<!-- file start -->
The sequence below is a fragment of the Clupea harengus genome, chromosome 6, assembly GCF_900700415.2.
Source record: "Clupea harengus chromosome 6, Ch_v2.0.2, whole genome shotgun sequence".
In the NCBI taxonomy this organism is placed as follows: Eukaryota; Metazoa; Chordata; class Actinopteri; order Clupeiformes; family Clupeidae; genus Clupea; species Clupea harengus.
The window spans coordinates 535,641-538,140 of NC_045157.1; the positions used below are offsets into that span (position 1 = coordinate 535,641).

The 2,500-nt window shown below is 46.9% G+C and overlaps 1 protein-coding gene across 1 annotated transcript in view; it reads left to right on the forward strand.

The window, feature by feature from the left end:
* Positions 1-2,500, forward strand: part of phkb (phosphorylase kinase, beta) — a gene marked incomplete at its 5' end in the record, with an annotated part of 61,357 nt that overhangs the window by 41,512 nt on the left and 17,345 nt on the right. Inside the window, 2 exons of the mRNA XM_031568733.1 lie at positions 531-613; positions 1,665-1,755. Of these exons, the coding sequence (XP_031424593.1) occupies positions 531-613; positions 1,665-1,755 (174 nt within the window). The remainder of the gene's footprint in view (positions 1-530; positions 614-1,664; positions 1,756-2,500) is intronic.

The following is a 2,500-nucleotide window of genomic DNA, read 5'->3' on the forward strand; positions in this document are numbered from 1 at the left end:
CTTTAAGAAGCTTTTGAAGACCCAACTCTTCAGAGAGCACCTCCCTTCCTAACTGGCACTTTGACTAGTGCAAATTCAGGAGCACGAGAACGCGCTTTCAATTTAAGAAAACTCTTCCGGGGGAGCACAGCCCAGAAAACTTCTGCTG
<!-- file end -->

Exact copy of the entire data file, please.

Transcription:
The sequence below is a fragment of the Clupea harengus genome, chromosome 6, assembly GCF_900700415.2.
Source record: "Clupea harengus chromosome 6, Ch_v2.0.2, whole genome shotgun sequence".
In the NCBI taxonomy this organism is placed as follows: Eukaryota; Metazoa; Chordata; class Actinopteri; order Clupeiformes; family Clupeidae; genus Clupea; species Clupea harengus.
The window spans coordinates 535,641-538,140 of NC_045157.1; the positions used below are offsets into that span (position 1 = coordinate 535,641).

The 2,500-nt window shown below is 46.9% G+C and overlaps 1 protein-coding gene across 1 annotated transcript in view; it reads left to right on the forward strand.

The window, feature by feature from the left end:
* Positions 1-2,500, forward strand: part of phkb (phosphorylase kinase, beta) — a gene marked incomplete at its 5' end in the record, with an annotated part of 61,357 nt that overhangs the window by 41,512 nt on the left and 17,345 nt on the right. Inside the window, 2 exons of the mRNA XM_031568733.1 lie at positions 531-613; positions 1,665-1,755. Of these exons, the coding sequence (XP_031424593.1) occupies positions 531-613; positions 1,665-1,755 (174 nt within the window). The remainder of the gene's footprint in view (positions 1-530; positions 614-1,664; positions 1,756-2,500) is intronic.

The following is a 2,500-nucleotide window of genomic DNA, read 5'->3' on the forward strand; positions in this document are numbered from 1 at the left end:
CTTTAAGAAGCTTTTGAAGACCCAACTCTTCAGAGAGCACCTCCCTTCCTAACTGGCACTTTGACTAGTGCAAATTCAGGAGCACGAGAACGCGCTTTCAATTTAAGAAAACTCTTCCGGGGGAGCACAGCCCAGAAAACTTCTGCTG